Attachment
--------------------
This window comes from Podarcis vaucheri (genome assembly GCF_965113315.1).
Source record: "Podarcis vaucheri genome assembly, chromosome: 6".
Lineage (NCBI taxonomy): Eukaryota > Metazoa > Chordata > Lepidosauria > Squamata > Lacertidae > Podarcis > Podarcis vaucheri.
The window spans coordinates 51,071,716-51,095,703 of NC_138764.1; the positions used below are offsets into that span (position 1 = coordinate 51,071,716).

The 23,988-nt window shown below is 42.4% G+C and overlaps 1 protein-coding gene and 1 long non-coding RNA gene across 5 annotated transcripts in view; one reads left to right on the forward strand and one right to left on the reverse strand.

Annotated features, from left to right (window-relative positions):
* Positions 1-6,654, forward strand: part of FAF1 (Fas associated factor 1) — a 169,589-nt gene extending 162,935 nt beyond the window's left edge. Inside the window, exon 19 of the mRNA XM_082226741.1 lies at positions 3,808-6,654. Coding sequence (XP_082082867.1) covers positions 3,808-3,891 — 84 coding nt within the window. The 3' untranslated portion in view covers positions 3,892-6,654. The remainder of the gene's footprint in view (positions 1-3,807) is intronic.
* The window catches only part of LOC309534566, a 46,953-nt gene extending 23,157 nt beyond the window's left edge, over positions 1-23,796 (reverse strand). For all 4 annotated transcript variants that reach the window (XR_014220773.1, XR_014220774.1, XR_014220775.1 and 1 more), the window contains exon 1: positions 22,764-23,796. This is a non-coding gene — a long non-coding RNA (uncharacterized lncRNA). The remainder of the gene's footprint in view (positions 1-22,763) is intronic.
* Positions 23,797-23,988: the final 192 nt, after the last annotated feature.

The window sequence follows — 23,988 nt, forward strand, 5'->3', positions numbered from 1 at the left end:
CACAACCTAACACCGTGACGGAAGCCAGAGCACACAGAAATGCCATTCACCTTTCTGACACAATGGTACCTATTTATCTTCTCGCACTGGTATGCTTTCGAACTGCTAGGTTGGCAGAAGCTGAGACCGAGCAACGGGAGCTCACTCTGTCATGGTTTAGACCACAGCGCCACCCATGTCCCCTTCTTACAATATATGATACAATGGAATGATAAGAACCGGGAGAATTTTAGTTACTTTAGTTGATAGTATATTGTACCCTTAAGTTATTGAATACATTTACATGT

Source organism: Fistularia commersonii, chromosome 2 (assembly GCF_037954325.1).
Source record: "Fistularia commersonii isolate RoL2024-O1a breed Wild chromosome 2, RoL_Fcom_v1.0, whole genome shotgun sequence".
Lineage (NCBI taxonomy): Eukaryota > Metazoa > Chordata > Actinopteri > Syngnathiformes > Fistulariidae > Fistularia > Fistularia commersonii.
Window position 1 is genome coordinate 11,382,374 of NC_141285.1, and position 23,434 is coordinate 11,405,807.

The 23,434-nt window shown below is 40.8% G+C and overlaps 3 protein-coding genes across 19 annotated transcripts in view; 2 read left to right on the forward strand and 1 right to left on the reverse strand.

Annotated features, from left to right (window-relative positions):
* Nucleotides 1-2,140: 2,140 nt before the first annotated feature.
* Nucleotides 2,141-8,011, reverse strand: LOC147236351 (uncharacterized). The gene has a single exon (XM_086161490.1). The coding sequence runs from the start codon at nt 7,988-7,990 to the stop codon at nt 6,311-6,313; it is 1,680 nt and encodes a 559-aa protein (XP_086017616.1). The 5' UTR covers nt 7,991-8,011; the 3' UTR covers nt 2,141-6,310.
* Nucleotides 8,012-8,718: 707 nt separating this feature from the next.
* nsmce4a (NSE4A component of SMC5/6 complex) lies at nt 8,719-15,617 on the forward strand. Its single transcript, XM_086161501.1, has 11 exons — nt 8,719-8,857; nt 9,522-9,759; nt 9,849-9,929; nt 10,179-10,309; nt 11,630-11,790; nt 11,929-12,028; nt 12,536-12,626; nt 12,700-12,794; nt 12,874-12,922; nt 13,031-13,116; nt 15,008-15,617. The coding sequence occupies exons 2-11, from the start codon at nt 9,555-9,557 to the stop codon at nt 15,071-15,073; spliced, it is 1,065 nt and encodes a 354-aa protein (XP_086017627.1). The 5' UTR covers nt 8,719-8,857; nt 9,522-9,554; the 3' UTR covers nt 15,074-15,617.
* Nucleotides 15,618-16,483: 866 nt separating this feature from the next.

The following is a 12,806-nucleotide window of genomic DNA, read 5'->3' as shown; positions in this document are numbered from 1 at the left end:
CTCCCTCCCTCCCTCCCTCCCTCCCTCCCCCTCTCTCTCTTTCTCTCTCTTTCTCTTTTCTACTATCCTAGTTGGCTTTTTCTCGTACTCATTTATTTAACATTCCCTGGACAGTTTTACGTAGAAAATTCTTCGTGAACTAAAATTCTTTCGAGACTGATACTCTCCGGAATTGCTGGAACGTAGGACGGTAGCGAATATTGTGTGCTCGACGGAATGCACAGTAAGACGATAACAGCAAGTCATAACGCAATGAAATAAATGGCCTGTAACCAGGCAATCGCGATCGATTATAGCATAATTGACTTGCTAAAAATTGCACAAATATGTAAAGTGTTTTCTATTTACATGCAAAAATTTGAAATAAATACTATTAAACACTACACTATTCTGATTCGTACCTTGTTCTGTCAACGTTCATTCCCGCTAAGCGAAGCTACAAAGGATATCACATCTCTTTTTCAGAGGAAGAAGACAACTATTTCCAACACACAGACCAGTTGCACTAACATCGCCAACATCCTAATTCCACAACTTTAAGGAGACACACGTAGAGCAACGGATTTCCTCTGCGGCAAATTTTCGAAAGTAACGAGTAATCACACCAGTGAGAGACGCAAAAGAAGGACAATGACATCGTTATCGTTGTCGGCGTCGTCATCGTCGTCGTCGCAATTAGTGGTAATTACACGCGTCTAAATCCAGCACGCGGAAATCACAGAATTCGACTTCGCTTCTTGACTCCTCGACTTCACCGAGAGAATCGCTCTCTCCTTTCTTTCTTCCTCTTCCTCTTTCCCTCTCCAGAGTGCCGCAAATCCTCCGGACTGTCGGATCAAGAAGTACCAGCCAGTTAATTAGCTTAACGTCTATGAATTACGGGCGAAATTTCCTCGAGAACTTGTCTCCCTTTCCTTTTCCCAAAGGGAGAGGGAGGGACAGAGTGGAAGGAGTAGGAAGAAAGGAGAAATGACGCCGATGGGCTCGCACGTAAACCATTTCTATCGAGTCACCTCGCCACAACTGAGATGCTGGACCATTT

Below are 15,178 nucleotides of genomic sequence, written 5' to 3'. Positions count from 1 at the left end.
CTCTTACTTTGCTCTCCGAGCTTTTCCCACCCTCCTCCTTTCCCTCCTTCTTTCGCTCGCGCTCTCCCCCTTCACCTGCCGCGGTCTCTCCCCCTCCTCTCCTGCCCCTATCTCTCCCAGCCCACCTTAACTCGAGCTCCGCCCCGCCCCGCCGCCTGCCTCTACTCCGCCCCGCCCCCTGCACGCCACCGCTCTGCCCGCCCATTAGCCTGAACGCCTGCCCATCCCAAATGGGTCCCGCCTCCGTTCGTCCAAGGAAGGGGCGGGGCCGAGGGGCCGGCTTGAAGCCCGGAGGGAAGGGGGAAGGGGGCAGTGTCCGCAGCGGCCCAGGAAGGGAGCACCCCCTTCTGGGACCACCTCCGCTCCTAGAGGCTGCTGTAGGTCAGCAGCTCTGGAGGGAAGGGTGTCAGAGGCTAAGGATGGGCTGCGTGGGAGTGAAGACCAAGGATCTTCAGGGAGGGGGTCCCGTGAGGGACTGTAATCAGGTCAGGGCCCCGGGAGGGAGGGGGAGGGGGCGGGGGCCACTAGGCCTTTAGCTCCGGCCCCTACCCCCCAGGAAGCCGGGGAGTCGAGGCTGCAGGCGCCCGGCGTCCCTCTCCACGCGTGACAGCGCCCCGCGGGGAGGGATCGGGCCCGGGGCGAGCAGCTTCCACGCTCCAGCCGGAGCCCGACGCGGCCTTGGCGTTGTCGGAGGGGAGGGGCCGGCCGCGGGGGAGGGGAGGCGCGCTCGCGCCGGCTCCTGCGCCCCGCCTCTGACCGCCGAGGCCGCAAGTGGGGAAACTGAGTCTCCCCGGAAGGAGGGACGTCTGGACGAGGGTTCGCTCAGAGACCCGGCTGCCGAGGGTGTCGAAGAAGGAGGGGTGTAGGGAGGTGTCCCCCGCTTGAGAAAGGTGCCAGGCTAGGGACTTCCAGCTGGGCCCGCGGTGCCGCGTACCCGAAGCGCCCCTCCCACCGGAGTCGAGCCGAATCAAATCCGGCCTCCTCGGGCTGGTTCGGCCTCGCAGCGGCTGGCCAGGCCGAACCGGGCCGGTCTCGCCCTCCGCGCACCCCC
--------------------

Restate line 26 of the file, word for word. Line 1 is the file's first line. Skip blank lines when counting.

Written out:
CTCTTACTTTGCTCTCCGAGCTTTTCCCACCCTCCTCCTTTCCCTCCTTCTTTCGCTCGCGCTCTCCCCCTTCACCTGCCGCGGTCTCTCCCCCTCCTCTCCTGCCCCTATCTCTCCCAGCCCACCTTAACTCGAGCTCCGCCCCGCCCCGCCGCCTGCCTCTACTCCGCCCCGCCCCCTGCACGCCACCGCTCTGCCCGCCCATTAGCCTGAACGCCTGCCCATCCCAAATGGGTCCCGCCTCCGTTCGTCCAAGGAAGGGGCGGGGCCGAGGGGCCGGCTTGAAGCCCGGAGGGAAGGGGGAAGGGGGCAGTGTCCGCAGCGGCCCAGGAAGGGAGCACCCCCTTCTGGGACCACCTCCGCTCCTAGAGGCTGCTGTAGGTCAGCAGCTCTGGAGGGAAGGGTGTCAGAGGCTAAGGATGGGCTGCGTGGGAGTGAAGACCAAGGATCTTCAGGGAGGGGGTCCCGTGAGGGACTGTAATCAGGTCAGGGCCCCGGGAGGGAGGGGGAGGGGGCGGGGGCCACTAGGCCTTTAGCTCCGGCCCCTACCCCCCAGGAAGCCGGGGAGTCGAGGCTGCAGGCGCCCGGCGTCCCTCTCCACGCGTGACAGCGCCCCGCGGGGAGGGATCGGGCCCGGGGCGAGCAGCTTCCACGCTCCAGCCGGAGCCCGACGCGGCCTTGGCGTTGTCGGAGGGGAGGGGCCGGCCGCGGGGGAGGGGAGGCGCGCTCGCGCCGGCTCCTGCGCCCCGCCTCTGACCGCCGAGGCCGCAAGTGGGGAAACTGAGTCTCCCCGGAAGGAGGGACGTCTGGACGAGGGTTCGCTCAGAGACCCGGCTGCCGAGGGTGTCGAAGAAGGAGGGGTGTAGGGAGGTGTCCCCCGCTTGAGAAAGGTGCCAGGCTAGGGACTTCCAGCTGGGCCCGCGGTGCCGCGTACCCGAAGCGCCCCTCCCACCGGAGTCGAGCCGAATCAAATCCGGCCTCCTCGGGCTGGTTCGGCCTCGCAGCGGCTGGCCAGGCCGAACCGGGCCGGTCTCGCCCTCCGCGCACCCCC